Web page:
Poker Coverage: Poker Legislation Poker Tournaments U.S. Poker Markets

Black Friday Defendant Faces Years-Old Charges

Absolute Poker's Scott Tom Turns Himself In


The founder of the disgraced poker site Absolute Poker has pleaded not guilty in federal court in Manhattan.

Reuters reports that Scott Tom voluntarily came to the U.S. from Barbados on Thursday to face the charges over his former business. The poker site went defunct with player money in 2011 after the U.S. government went after the site, along with PokerStars, Full Tilt Poker and Absolute Poker’s sister site Ultimate Bet, for operating in violation of federal law.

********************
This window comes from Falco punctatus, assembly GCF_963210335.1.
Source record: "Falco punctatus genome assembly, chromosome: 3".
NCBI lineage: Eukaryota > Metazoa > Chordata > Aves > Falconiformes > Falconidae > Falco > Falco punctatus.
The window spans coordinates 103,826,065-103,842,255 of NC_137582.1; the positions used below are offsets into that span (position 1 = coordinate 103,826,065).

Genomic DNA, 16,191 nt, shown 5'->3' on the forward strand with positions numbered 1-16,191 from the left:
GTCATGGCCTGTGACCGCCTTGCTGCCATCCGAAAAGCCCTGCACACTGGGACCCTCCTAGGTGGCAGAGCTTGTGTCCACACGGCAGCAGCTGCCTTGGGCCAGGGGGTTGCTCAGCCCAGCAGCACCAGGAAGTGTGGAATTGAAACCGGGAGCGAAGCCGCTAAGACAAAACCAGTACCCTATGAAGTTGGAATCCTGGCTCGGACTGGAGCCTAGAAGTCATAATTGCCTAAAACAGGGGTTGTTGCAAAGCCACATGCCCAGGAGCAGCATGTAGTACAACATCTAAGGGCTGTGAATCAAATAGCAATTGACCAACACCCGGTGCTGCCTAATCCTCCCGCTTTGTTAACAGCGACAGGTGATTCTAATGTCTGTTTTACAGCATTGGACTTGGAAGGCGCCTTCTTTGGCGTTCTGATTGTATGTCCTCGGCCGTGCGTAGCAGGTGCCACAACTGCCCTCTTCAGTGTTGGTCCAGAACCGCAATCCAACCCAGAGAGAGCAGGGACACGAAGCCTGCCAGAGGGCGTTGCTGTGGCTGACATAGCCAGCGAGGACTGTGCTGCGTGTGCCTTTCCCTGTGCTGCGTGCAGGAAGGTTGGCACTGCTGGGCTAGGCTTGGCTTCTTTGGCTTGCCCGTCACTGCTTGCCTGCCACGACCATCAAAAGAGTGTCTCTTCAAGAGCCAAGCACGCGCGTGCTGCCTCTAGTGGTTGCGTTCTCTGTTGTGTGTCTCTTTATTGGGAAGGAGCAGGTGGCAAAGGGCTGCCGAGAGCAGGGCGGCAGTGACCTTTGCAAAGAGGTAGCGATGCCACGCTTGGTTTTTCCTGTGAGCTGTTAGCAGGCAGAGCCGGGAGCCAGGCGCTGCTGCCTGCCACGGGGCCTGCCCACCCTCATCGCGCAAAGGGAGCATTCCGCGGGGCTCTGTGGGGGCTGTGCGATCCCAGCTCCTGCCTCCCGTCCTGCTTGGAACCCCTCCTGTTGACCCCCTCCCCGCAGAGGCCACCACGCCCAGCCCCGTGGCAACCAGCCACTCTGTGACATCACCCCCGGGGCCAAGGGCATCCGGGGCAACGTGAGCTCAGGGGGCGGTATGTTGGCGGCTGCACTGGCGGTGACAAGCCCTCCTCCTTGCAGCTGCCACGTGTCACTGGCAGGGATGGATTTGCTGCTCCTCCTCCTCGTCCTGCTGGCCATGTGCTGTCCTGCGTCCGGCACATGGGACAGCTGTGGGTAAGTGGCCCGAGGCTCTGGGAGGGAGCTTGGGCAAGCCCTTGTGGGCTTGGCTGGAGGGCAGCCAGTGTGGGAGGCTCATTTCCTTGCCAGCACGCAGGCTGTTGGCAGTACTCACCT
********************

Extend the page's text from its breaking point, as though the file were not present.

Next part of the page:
The event was dubbed online poker’s Black Friday.

According to the report, a plea deal for Tom is expected soon. He was released on $500,000 bail. The government said that Absolute Poker made some $500 million from Americans during its run.

About $60 million worth of player money was lost when the site shut down.

Eleven people were charged criminally on Black Friday. Everyone but PokerStars founder Isai Scheinberg has faced their respective charges. Before Tom, the defendant to resolve their case most recently was Paul Tate late last year. Tate had been a payment processor for PokerStars.

Six of the men pleaded guilty within a year after Black Friday, but the rest had their cases draw out.

Since the 2011 crackdown on online poker, just three U.S. states have legalized and regulated real-money online poker platforms. However, California, Michigan, Pennsylvania, New York and Massachusetts are all considering it this year.